Jun 14 , 2016
by Amelia E. Hoard, RN
Common Name: Black Pepper
Synonyms: Piper, pepper
Latin Binomial: Piper nigrum L.
Production Method: steam distilled, an oleoresin is also made by solvent extraction.
Countries of Origin: India, Indoesia, Malaysia, China, and Madagasgar
Typical Constituents: b-Caryophyllene (9.4-30.9%), [+]-Limonene (16.4-24.4), a-Pinene (1.1-16.2%), d-3-Carene (tr-15.5%), b-Pinene (4.9-14.3%), Sabinene (0.1-13.8%),
b-Bisabolene (0.1-5.2%), a-Copaene (0.1-3.9%), [E]-b-Farnesene (tr-3.3%),
Description of Oil: Clear to pale greenish in color with a fresh, dry-woody, warm-spicy odor.
Description of Plant: A perennial vine native to southern India and Indonesia that climbs to about 5 m, it bears dark green leaves, white flowers and red fruits.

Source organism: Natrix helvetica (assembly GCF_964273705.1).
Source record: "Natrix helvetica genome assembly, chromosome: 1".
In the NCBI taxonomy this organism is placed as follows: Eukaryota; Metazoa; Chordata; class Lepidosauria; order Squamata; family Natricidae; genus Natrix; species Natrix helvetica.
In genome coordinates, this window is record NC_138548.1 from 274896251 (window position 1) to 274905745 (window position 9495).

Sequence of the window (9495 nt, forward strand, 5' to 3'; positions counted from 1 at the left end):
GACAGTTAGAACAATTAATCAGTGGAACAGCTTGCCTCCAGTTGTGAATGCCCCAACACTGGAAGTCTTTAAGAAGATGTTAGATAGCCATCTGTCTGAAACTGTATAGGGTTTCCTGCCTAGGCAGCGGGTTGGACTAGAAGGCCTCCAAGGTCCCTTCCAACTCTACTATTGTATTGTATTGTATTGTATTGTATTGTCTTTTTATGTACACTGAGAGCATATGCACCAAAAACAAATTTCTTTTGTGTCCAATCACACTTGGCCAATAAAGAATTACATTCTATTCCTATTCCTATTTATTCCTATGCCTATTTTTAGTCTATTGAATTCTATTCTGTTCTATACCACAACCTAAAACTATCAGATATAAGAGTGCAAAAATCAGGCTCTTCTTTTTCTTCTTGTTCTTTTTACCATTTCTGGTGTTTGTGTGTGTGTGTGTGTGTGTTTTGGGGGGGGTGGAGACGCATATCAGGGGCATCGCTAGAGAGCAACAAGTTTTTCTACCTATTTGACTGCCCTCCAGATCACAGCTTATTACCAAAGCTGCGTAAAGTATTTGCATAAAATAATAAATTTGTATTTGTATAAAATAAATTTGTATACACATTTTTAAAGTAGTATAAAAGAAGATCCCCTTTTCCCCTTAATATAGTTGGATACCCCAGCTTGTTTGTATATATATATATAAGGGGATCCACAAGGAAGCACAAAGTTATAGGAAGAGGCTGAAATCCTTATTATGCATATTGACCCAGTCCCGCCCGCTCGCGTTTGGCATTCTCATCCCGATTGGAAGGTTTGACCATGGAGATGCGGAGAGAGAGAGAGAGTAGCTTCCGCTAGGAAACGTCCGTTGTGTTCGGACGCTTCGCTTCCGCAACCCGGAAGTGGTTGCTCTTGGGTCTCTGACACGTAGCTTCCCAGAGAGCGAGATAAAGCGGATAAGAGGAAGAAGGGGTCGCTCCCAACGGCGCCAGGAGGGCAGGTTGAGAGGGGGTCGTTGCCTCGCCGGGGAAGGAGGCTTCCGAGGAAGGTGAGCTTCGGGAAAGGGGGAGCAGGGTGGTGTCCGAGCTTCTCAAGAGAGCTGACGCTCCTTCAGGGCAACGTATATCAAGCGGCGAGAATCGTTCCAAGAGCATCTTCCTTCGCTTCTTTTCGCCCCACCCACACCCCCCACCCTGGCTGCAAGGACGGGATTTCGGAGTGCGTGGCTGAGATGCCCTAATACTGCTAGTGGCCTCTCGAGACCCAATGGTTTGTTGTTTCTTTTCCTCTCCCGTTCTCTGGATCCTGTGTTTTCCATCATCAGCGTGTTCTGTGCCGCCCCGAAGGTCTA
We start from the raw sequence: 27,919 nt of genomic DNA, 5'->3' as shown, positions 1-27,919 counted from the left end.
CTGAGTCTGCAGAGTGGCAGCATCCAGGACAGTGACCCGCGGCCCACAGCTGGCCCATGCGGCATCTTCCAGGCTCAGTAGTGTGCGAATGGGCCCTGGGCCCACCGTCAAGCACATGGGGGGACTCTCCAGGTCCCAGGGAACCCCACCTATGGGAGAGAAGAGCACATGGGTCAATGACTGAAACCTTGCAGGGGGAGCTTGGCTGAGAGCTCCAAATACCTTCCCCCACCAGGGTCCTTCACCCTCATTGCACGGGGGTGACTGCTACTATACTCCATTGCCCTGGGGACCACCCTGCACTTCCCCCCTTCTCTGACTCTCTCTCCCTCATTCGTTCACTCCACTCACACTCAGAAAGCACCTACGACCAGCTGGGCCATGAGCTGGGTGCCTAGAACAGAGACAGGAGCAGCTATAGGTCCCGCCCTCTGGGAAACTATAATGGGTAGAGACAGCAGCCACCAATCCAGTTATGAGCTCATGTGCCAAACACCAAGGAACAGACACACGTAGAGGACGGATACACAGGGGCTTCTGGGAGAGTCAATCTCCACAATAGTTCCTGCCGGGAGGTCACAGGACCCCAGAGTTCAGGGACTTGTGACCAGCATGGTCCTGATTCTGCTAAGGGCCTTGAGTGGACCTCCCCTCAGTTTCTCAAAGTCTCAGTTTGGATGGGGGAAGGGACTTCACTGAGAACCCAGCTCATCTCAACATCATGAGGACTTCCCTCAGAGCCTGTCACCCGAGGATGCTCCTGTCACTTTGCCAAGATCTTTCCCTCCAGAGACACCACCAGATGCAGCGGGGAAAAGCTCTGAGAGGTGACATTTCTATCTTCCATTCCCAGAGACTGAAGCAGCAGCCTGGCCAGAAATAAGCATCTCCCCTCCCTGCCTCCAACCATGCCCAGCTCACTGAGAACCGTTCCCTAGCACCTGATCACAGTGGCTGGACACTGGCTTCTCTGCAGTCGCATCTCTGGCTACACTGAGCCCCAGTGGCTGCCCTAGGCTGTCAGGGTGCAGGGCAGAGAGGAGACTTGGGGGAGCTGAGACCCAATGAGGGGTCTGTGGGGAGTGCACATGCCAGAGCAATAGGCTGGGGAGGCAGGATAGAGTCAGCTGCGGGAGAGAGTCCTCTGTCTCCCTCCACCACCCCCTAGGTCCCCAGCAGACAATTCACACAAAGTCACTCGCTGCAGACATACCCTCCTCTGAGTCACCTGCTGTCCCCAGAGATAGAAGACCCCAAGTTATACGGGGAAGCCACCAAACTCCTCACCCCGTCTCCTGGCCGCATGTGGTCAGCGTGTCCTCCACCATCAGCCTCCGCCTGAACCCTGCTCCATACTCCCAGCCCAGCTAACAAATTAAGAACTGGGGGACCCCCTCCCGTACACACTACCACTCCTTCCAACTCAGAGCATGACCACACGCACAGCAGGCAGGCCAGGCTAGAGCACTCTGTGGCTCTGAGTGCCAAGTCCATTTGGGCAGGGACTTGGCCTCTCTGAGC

History, Folklore and Myth: A very old and revered spice, black pepper was used in India over 4000 years ago mainly for liver and urinary disorders. So popular in Rome, it was used to pay taxes.
Properties and Uses: Analgesic, Antiemetic, Aphrodisiac, Cardiac, Detoxifying, Digestive, Stimulant, and Tonyifying
Precautions and Contraindications: Avoid oxidation by storing in the refridgerator.
Battaglia, Salvatore. The Complete Guide to Aromatherapy. Virginia, Queensland, Australia: The Perfect Potion. 1995.
Lawless, Julia. The Illustrated Encyclopedia of Essential Oils. Shaftesbury, Dorset. Element Books. 1995.
Tisserand, Robert, and Tony Balacs. Essential Oil Safety: A Guide for Health Care Professionals. Edinburgh: Churchill Livingstone. 1995.
Sellar, Wanda. The Directory of Essential Oils. London: Random House. 2005